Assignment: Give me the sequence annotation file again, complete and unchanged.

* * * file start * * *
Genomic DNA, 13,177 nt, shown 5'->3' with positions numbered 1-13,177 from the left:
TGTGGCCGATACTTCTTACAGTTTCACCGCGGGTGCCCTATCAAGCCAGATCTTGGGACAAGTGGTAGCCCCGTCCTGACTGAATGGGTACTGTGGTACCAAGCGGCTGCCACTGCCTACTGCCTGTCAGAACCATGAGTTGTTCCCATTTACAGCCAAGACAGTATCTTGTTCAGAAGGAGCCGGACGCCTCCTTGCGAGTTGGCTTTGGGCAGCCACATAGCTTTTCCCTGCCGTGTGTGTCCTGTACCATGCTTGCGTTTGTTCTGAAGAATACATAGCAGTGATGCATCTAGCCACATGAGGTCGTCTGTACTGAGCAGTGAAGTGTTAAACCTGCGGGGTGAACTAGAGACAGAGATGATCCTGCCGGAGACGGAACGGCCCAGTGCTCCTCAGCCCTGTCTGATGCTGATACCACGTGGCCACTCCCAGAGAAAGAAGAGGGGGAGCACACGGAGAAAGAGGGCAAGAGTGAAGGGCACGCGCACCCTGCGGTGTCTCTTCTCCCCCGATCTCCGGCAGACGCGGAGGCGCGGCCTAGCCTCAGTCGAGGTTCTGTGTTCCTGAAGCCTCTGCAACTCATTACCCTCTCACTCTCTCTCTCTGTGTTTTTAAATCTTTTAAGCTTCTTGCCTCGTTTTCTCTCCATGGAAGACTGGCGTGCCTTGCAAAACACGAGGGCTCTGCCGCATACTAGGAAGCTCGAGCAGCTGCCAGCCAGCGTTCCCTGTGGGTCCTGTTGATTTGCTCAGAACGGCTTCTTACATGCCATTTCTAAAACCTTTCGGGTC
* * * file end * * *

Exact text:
Genomic DNA, 13,177 nt, shown 5'->3' with positions numbered 1-13,177 from the left:
TGTGGCCGATACTTCTTACAGTTTCACCGCGGGTGCCCTATCAAGCCAGATCTTGGGACAAGTGGTAGCCCCGTCCTGACTGAATGGGTACTGTGGTACCAAGCGGCTGCCACTGCCTACTGCCTGTCAGAACCATGAGTTGTTCCCATTTACAGCCAAGACAGTATCTTGTTCAGAAGGAGCCGGACGCCTCCTTGCGAGTTGGCTTTGGGCAGCCACATAGCTTTTCCCTGCCGTGTGTGTCCTGTACCATGCTTGCGTTTGTTCTGAAGAATACATAGCAGTGATGCATCTAGCCACATGAGGTCGTCTGTACTGAGCAGTGAAGTGTTAAACCTGCGGGGTGAACTAGAGACAGAGATGATCCTGCCGGAGACGGAACGGCCCAGTGCTCCTCAGCCCTGTCTGATGCTGATACCACGTGGCCACTCCCAGAGAAAGAAGAGGGGGAGCACACGGAGAAAGAGGGCAAGAGTGAAGGGCACGCGCACCCTGCGGTGTCTCTTCTCCCCCGATCTCCGGCAGACGCGGAGGCGCGGCCTAGCCTCAGTCGAGGTTCTGTGTTCCTGAAGCCTCTGCAACTCATTACCCTCTCACTCTCTCTCTCTGTGTTTTTAAATCTTTTAAGCTTCTTGCCTCGTTTTCTCTCCATGGAAGACTGGCGTGCCTTGCAAAACACGAGGGCTCTGCCGCATACTAGGAAGCTCGAGCAGCTGCCAGCCAGCGTTCCCTGTGGGTCCTGTTGATTTGCTCAGAACGGCTTCTTACATGCCATTTCTAAAACCTTTCGGGTC